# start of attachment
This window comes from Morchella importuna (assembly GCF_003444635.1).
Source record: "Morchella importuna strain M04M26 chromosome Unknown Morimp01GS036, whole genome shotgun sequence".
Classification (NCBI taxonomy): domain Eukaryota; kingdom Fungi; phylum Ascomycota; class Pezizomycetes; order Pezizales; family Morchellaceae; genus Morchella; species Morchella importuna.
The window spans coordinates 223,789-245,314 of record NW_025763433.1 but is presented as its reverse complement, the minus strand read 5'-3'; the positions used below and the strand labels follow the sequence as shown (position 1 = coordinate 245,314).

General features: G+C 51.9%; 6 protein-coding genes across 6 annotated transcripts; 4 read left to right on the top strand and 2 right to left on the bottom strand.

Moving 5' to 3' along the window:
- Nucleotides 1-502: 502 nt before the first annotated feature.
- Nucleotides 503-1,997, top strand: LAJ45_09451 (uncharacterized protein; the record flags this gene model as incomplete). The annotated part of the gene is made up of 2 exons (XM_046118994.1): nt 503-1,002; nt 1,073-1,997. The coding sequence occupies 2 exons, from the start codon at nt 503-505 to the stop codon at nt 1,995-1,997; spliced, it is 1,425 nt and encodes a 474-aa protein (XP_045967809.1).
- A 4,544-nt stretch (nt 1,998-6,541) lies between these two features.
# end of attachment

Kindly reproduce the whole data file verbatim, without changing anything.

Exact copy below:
This window comes from Morchella importuna (assembly GCF_003444635.1).
Source record: "Morchella importuna strain M04M26 chromosome Unknown Morimp01GS036, whole genome shotgun sequence".
Classification (NCBI taxonomy): domain Eukaryota; kingdom Fungi; phylum Ascomycota; class Pezizomycetes; order Pezizales; family Morchellaceae; genus Morchella; species Morchella importuna.
The window spans coordinates 223,789-245,314 of record NW_025763433.1 but is presented as its reverse complement, the minus strand read 5'-3'; the positions used below and the strand labels follow the sequence as shown (position 1 = coordinate 245,314).

General features: G+C 51.9%; 6 protein-coding genes across 6 annotated transcripts; 4 read left to right on the top strand and 2 right to left on the bottom strand.

Moving 5' to 3' along the window:
- Nucleotides 1-502: 502 nt before the first annotated feature.
- Nucleotides 503-1,997, top strand: LAJ45_09451 (uncharacterized protein; the record flags this gene model as incomplete). The annotated part of the gene is made up of 2 exons (XM_046118994.1): nt 503-1,002; nt 1,073-1,997. The coding sequence occupies 2 exons, from the start codon at nt 503-505 to the stop codon at nt 1,995-1,997; spliced, it is 1,425 nt and encodes a 474-aa protein (XP_045967809.1).
- A 4,544-nt stretch (nt 1,998-6,541) lies between these two features.